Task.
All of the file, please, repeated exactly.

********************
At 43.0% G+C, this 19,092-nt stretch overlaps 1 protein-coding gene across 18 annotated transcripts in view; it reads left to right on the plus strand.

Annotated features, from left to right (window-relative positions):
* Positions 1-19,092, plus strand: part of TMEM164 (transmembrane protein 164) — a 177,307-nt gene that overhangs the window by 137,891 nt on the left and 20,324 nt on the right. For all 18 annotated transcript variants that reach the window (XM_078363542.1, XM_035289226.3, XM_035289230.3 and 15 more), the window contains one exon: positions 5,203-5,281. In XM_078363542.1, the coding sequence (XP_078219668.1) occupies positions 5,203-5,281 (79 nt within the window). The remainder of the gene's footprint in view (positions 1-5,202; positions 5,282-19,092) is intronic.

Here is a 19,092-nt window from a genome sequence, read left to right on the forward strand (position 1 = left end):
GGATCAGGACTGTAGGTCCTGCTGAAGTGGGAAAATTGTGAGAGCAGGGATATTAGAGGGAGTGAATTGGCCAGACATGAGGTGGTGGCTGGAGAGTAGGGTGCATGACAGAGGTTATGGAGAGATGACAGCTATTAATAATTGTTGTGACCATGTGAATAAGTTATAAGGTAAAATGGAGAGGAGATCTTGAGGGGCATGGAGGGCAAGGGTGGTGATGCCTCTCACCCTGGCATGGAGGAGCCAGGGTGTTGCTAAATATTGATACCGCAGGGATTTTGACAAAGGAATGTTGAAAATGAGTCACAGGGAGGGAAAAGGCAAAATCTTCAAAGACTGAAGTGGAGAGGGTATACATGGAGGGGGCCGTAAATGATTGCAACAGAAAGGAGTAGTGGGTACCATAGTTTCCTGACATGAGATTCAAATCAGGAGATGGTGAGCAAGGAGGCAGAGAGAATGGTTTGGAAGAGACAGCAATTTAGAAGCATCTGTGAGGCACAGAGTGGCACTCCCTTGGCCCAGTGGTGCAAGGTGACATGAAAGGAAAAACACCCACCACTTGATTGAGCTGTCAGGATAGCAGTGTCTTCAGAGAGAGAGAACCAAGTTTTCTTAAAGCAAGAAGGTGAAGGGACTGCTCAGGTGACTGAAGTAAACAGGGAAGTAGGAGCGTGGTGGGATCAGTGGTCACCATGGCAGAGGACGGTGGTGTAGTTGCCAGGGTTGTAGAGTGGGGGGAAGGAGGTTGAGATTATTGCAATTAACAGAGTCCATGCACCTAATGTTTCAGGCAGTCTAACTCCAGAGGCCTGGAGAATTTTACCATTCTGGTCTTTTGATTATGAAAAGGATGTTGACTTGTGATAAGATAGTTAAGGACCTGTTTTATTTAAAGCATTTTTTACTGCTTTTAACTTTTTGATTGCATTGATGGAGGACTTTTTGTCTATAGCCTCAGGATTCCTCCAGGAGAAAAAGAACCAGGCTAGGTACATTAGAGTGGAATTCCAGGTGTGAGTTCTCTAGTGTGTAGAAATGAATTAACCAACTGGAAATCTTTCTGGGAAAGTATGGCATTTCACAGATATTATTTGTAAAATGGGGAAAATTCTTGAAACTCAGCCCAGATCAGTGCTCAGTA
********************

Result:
At 43.0% G+C, this 19,092-nt stretch overlaps 1 protein-coding gene across 18 annotated transcripts in view; it reads left to right on the plus strand.

Annotated features, from left to right (window-relative positions):
* Positions 1-19,092, plus strand: part of TMEM164 (transmembrane protein 164) — a 177,307-nt gene that overhangs the window by 137,891 nt on the left and 20,324 nt on the right. For all 18 annotated transcript variants that reach the window (XM_078363542.1, XM_035289226.3, XM_035289230.3 and 15 more), the window contains one exon: positions 5,203-5,281. In XM_078363542.1, the coding sequence (XP_078219668.1) occupies positions 5,203-5,281 (79 nt within the window). The remainder of the gene's footprint in view (positions 1-5,202; positions 5,282-19,092) is intronic.

Here is a 19,092-nt window from a genome sequence, read left to right on the forward strand (position 1 = left end):
GGATCAGGACTGTAGGTCCTGCTGAAGTGGGAAAATTGTGAGAGCAGGGATATTAGAGGGAGTGAATTGGCCAGACATGAGGTGGTGGCTGGAGAGTAGGGTGCATGACAGAGGTTATGGAGAGATGACAGCTATTAATAATTGTTGTGACCATGTGAATAAGTTATAAGGTAAAATGGAGAGGAGATCTTGAGGGGCATGGAGGGCAAGGGTGGTGATGCCTCTCACCCTGGCATGGAGGAGCCAGGGTGTTGCTAAATATTGATACCGCAGGGATTTTGACAAAGGAATGTTGAAAATGAGTCACAGGGAGGGAAAAGGCAAAATCTTCAAAGACTGAAGTGGAGAGGGTATACATGGAGGGGGCCGTAAATGATTGCAACAGAAAGGAGTAGTGGGTACCATAGTTTCCTGACATGAGATTCAAATCAGGAGATGGTGAGCAAGGAGGCAGAGAGAATGGTTTGGAAGAGACAGCAATTTAGAAGCATCTGTGAGGCACAGAGTGGCACTCCCTTGGCCCAGTGGTGCAAGGTGACATGAAAGGAAAAACACCCACCACTTGATTGAGCTGTCAGGATAGCAGTGTCTTCAGAGAGAGAGAACCAAGTTTTCTTAAAGCAAGAAGGTGAAGGGACTGCTCAGGTGACTGAAGTAAACAGGGAAGTAGGAGCGTGGTGGGATCAGTGGTCACCATGGCAGAGGACGGTGGTGTAGTTGCCAGGGTTGTAGAGTGGGGGGAAGGAGGTTGAGATTATTGCAATTAACAGAGTCCATGCACCTAATGTTTCAGGCAGTCTAACTCCAGAGGCCTGGAGAATTTTACCATTCTGGTCTTTTGATTATGAAAAGGATGTTGACTTGTGATAAGATAGTTAAGGACCTGTTTTATTTAAAGCATTTTTTACTGCTTTTAACTTTTTGATTGCATTGATGGAGGACTTTTTGTCTATAGCCTCAGGATTCCTCCAGGAGAAAAAGAACCAGGCTAGGTACATTAGAGTGGAATTCCAGGTGTGAGTTCTCTAGTGTGTAGAAATGAATTAACCAACTGGAAATCTTTCTGGGAAAGTATGGCATTTCACAGATATTATTTGTAAAATGGGGAAAATTCTTGAAACTCAGCCCAGATCAGTGCTCAGTA